Mrs. Bellmore was inclined to eat largely of late suppers prepared on an oil stove by her own fair and very fat hands.
"All the same you'd make a peach of a show-girl," added Mrs. Bellmore regretfully.
"I thought he must have been timid," said Mrs. Bellmore, absently.
Mrs. Bellmore looked at her, then glanced around the room, curiously.
As Terence was strolling upon the east piazza, Mrs. Bellmore came up to him, with a confidential sparkle in her eye.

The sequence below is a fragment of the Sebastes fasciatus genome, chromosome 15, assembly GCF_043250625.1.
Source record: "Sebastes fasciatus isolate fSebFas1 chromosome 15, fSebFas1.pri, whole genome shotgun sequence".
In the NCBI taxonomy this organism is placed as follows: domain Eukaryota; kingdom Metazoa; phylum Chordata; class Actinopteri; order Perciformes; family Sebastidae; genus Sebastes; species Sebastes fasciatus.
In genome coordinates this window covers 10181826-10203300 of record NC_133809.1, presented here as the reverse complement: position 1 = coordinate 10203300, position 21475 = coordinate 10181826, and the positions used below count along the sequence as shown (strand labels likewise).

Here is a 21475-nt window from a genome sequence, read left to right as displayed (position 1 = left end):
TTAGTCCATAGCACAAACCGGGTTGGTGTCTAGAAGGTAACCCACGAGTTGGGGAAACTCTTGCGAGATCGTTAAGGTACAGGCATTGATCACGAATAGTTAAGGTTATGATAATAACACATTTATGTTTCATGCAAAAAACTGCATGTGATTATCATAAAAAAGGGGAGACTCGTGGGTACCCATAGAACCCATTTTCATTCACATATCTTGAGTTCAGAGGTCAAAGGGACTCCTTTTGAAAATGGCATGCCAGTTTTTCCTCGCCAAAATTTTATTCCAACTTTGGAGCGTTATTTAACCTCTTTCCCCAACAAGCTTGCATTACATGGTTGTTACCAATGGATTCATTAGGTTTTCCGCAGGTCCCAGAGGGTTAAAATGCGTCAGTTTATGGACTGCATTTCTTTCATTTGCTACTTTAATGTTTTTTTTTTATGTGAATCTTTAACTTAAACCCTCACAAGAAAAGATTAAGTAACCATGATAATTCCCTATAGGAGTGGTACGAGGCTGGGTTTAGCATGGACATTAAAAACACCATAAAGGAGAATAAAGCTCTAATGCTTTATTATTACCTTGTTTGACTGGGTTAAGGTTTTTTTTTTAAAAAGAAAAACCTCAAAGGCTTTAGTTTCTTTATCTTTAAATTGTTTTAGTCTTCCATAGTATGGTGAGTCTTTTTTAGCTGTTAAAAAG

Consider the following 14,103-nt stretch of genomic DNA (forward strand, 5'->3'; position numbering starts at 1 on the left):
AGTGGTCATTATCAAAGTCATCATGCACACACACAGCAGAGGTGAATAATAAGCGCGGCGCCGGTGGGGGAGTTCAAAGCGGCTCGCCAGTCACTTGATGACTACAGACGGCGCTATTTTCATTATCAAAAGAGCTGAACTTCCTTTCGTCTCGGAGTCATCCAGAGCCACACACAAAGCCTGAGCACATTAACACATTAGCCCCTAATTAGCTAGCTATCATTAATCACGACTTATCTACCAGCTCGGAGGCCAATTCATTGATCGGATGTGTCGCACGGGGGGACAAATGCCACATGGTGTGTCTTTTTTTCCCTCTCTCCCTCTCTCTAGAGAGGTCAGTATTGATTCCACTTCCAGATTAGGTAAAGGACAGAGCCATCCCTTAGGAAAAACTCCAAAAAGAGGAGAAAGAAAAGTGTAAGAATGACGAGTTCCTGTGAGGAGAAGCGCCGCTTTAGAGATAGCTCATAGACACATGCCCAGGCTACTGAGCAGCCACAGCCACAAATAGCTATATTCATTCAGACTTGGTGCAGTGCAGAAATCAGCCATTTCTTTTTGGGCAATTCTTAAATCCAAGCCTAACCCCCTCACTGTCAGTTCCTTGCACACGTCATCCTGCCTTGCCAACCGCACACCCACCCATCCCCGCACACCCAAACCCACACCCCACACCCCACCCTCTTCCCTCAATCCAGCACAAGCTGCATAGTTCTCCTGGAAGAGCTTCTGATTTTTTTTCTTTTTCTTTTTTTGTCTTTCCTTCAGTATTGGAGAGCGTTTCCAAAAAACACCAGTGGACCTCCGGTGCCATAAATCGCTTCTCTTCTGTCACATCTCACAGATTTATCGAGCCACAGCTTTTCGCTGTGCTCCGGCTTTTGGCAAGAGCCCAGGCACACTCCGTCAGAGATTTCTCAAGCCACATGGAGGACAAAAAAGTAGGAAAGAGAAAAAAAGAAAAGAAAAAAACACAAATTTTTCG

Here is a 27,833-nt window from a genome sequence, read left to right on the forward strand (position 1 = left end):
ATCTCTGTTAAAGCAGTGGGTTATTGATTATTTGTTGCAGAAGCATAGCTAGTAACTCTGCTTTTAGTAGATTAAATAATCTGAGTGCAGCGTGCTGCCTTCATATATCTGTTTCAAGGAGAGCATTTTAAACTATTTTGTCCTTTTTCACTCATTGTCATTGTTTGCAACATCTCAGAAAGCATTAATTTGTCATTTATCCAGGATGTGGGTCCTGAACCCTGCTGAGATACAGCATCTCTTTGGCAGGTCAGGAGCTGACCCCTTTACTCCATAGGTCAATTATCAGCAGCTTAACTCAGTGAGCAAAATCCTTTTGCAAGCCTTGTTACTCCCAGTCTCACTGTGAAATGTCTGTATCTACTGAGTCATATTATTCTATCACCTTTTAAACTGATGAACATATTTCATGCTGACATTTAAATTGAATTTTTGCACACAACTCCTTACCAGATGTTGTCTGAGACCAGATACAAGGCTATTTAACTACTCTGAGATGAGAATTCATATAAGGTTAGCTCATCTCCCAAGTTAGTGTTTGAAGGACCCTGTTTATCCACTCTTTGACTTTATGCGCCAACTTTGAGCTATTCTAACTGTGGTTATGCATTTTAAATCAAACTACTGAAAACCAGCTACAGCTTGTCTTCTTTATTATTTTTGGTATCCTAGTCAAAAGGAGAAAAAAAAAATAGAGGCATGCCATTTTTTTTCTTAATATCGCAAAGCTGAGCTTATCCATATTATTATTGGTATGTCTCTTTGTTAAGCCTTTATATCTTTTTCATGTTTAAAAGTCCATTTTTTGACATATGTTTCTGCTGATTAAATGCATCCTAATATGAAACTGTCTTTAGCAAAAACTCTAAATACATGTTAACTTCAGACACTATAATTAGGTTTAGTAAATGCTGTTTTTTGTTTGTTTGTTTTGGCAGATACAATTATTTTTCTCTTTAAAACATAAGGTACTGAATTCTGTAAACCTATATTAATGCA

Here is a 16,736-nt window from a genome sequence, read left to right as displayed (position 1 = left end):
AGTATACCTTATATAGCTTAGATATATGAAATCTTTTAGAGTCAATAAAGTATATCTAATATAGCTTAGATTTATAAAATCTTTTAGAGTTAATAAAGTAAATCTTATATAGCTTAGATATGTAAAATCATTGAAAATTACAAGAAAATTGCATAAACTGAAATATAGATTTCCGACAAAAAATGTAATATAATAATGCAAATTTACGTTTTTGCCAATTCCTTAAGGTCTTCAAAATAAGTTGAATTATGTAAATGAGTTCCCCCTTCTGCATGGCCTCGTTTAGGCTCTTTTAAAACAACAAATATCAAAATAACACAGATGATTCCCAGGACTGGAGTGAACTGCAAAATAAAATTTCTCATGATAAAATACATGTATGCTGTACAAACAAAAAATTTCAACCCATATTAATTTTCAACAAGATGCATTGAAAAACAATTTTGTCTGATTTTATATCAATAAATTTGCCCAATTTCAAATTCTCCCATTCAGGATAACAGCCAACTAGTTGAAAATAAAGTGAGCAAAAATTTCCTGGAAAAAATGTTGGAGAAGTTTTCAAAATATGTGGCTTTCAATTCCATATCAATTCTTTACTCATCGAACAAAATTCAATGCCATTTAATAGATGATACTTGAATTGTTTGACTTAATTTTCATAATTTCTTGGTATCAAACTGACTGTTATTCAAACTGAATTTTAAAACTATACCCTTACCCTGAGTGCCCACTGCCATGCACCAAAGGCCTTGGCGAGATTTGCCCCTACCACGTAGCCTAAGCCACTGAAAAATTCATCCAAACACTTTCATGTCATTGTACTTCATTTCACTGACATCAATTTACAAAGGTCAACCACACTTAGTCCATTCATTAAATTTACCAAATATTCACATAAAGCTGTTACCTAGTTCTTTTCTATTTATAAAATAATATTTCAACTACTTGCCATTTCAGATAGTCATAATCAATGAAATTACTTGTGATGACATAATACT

Terence interested Mrs. Bellmore, because she was not sure which it was.
"I'm sleeping in the ghost-chamber," said Mrs. Bellmore, pensively.
If you told the tale out of kindness of heart, Mrs. Bellmore, I can't express how grateful I am to you.
On her way to the station, Mrs. Bellmore took from her bag a silk handkerchief, and looked at it with a little peculiar smile.
Mrs. Bellmore ran her prohibitive pencil lightly through the name.